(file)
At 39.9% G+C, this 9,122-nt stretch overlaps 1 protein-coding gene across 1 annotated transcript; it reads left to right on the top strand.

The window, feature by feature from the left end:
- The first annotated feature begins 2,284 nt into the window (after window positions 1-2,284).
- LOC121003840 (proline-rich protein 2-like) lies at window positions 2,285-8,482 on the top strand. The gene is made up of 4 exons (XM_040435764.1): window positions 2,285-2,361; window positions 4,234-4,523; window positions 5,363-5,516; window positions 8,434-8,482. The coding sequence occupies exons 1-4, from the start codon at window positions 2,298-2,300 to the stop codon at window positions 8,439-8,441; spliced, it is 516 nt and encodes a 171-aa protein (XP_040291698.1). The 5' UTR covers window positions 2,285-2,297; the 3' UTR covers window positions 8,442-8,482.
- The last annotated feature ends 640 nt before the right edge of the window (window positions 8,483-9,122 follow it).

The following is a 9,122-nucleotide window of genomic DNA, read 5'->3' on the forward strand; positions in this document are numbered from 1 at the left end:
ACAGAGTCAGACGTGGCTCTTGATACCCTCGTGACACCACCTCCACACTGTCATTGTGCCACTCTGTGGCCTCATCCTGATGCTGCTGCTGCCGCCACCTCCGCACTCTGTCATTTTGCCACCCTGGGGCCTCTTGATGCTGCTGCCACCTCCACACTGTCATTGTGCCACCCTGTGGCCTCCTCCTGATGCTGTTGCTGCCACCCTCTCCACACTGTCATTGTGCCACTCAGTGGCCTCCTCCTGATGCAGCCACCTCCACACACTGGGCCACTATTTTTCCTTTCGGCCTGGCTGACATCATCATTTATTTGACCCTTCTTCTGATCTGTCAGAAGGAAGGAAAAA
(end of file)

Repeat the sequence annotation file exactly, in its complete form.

At 39.9% G+C, this 9,122-nt stretch overlaps 1 protein-coding gene across 1 annotated transcript; it reads left to right on the top strand.

The window, feature by feature from the left end:
- The first annotated feature begins 2,284 nt into the window (after window positions 1-2,284).
- LOC121003840 (proline-rich protein 2-like) lies at window positions 2,285-8,482 on the top strand. The gene is made up of 4 exons (XM_040435764.1): window positions 2,285-2,361; window positions 4,234-4,523; window positions 5,363-5,516; window positions 8,434-8,482. The coding sequence occupies exons 1-4, from the start codon at window positions 2,298-2,300 to the stop codon at window positions 8,439-8,441; spliced, it is 516 nt and encodes a 171-aa protein (XP_040291698.1). The 5' UTR covers window positions 2,285-2,297; the 3' UTR covers window positions 8,442-8,482.
- The last annotated feature ends 640 nt before the right edge of the window (window positions 8,483-9,122 follow it).

The following is a 9,122-nucleotide window of genomic DNA, read 5'->3' on the forward strand; positions in this document are numbered from 1 at the left end:
ACAGAGTCAGACGTGGCTCTTGATACCCTCGTGACACCACCTCCACACTGTCATTGTGCCACTCTGTGGCCTCATCCTGATGCTGCTGCTGCCGCCACCTCCGCACTCTGTCATTTTGCCACCCTGGGGCCTCTTGATGCTGCTGCCACCTCCACACTGTCATTGTGCCACCCTGTGGCCTCCTCCTGATGCTGTTGCTGCCACCCTCTCCACACTGTCATTGTGCCACTCAGTGGCCTCCTCCTGATGCAGCCACCTCCACACACTGGGCCACTATTTTTCCTTTCGGCCTGGCTGACATCATCATTTATTTGACCCTTCTTCTGATCTGTCAGAAGGAAGGAAAAA